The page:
Survival Project


Survival Project #2


Charting pathways through difficult terrain.


Encore showing
Saturday, Aug 31, 2019    11am–2pm

August 24 – September 15, 2019
The Growlery
235 Broderick St., San Francisco 

Opening event:
Saturday, Aug 24, 2019    6–8pm

Gallery hours by appointment.

Resources and reading suggestions.



Survival Project #1


Project Launch: Art Books, Tastings, and Food Demonstrations

The Survival Project is an exploration of food and resilience during extreme times. Delving into culinary traditions that sustained individuals through war and migration, this launch features limited-run folios and special food demonstrations. In Volume 1 of our project, we highlight resourceful preparations of local ingredients such as rice, cassava, pine, and dandelion.

Food traditions are vital to culture and community. Drawing from oral histories, including the experiences of their own families, the artists share recipes and techniques for coping with a range of crises. The Survival Project places the fundamental quest for nourishment within a larger historical context, showing the depth and capacity of human resilience.

The Survival Project launch will include food demonstrations and tastings. A limited number of the mini-folio art books will be available for purchase.

Saturday, May 20, 2017   5:00 – 7:00pm
Food demonstrations: 5:30 & 6:30pm
41 Ross Alley, San Francisco, CA

Thank you: Earl Gonzalez, Denise Ho, Winifred and Eugene Ho, Michael Kressner, Chau Smith and Pearl Wong

Special thanks to:  


Our project launch at 41 Ross Gallery

(Michael Kressner Photography)

Volume 1 folios and famine kit





The Almighty, indeed, sent the potato blight, but the English created the famine.

— John Mitchel, 1848


The road to revolution is long and arduous. We may have to go on an arduous march, during which we will have to chew the roots of plants once again.

— Rodong Sinmun, North Korean state newspaper, 2016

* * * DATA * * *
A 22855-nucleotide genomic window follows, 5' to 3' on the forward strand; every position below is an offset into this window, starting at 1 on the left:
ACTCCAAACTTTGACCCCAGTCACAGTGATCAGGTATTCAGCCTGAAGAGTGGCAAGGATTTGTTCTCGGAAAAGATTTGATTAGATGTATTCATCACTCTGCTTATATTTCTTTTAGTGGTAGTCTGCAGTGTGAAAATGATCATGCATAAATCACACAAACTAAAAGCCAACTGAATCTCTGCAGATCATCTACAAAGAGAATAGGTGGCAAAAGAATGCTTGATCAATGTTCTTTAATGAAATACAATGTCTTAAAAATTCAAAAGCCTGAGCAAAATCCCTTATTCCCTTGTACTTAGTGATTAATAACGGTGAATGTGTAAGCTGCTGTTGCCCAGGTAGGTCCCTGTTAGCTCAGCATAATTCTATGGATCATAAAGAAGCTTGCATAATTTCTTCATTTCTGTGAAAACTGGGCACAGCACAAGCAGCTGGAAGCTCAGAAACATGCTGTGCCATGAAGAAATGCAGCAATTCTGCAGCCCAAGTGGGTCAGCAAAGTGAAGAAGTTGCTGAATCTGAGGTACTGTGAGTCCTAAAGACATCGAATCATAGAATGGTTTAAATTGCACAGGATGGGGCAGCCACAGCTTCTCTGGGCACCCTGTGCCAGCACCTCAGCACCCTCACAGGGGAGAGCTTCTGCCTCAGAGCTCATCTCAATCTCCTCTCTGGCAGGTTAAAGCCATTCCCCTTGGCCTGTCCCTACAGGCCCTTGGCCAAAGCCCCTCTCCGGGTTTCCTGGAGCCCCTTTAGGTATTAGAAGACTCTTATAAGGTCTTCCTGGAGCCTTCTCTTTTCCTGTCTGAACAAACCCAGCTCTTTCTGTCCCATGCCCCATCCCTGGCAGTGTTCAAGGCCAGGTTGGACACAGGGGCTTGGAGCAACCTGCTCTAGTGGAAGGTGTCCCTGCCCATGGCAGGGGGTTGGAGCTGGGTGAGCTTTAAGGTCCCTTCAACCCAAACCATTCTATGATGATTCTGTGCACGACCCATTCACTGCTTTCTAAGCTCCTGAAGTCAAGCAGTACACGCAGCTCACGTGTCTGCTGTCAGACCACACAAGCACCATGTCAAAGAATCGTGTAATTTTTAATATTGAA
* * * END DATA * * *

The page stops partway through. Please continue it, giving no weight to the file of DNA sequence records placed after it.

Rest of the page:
Your dogs and swine eat the food of men, and you do not make any restrictive arrangements. There are people dying from famine and you do not issue the stores of your granaries for them.

When people die, you say — It is not owing to me, it is owing to the year. In which way does this differ from stabbing a man and killing him and saying — It was not I, it was the weapon?

— Mencius,  4th century BCE





Other projects



Mapping survival in San Francisco.

Recipients of a 2018 Kenneth Rainin Foundation Open Spaces grant.




At every instant, there is more than the eye can see, more than the ear can hear, a setting or a view waiting to be explored. Nothing is experienced by itself, but always in relations to its surroundings, the sequences of events leading up to it, the memory of past experiences.

Looking at cities can give a special pleasure, however commonplace the sight may be. Like a piece of architecture, the city is a construction in space, but one of vast scale, a thing perceived only in the course of long spans of time. City design is therefore a temporal art, but it can rarely use the controlled and limited sequences of other temporal arts like music. On different occasions and for different people, the sequences are reversed, interrupted, abandoned, cut across. It is seen in all lights and all weathers.

Kevin Lynch, The Image of the City ( 1960)